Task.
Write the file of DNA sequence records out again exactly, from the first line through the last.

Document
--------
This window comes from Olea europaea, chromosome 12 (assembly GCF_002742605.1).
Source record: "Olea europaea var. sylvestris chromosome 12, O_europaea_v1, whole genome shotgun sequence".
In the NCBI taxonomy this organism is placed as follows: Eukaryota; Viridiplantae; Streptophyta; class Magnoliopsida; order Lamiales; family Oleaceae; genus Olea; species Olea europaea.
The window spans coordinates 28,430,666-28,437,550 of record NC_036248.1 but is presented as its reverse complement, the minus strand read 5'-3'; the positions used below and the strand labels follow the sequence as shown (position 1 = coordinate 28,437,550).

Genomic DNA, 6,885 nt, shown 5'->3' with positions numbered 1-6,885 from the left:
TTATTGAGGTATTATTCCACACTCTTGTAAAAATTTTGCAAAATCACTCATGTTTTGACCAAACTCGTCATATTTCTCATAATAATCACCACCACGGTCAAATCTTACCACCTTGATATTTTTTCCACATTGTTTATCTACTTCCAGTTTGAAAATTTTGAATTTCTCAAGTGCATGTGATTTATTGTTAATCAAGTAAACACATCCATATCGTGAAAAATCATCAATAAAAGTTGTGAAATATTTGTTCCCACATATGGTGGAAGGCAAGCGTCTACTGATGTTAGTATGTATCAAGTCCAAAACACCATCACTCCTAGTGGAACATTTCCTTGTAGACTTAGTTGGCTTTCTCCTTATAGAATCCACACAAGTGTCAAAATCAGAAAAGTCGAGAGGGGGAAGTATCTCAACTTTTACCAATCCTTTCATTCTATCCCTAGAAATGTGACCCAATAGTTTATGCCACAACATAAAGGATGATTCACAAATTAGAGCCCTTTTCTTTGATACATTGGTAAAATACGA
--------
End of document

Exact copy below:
This window comes from Olea europaea, chromosome 12 (assembly GCF_002742605.1).
Source record: "Olea europaea var. sylvestris chromosome 12, O_europaea_v1, whole genome shotgun sequence".
In the NCBI taxonomy this organism is placed as follows: Eukaryota; Viridiplantae; Streptophyta; class Magnoliopsida; order Lamiales; family Oleaceae; genus Olea; species Olea europaea.
The window spans coordinates 28,430,666-28,437,550 of record NC_036248.1 but is presented as its reverse complement, the minus strand read 5'-3'; the positions used below and the strand labels follow the sequence as shown (position 1 = coordinate 28,437,550).

Genomic DNA, 6,885 nt, shown 5'->3' with positions numbered 1-6,885 from the left:
TTATTGAGGTATTATTCCACACTCTTGTAAAAATTTTGCAAAATCACTCATGTTTTGACCAAACTCGTCATATTTCTCATAATAATCACCACCACGGTCAAATCTTACCACCTTGATATTTTTTCCACATTGTTTATCTACTTCCAGTTTGAAAATTTTGAATTTCTCAAGTGCATGTGATTTATTGTTAATCAAGTAAACACATCCATATCGTGAAAAATCATCAATAAAAGTTGTGAAATATTTGTTCCCACATATGGTGGAAGGCAAGCGTCTACTGATGTTAGTATGTATCAAGTCCAAAACACCATCACTCCTAGTGGAACATTTCCTTGTAGACTTAGTTGGCTTTCTCCTTATAGAATCCACACAAGTGTCAAAATCAGAAAAGTCGAGAGGGGGAAGTATCTCAACTTTTACCAATCCTTTCATTCTATCCCTAGAAATGTGACCCAATAGTTTATGCCACAACATAAAGGATGATTCACAAATTAGAGCCCTTTTCTTTGATACATTGGTAAAATACGA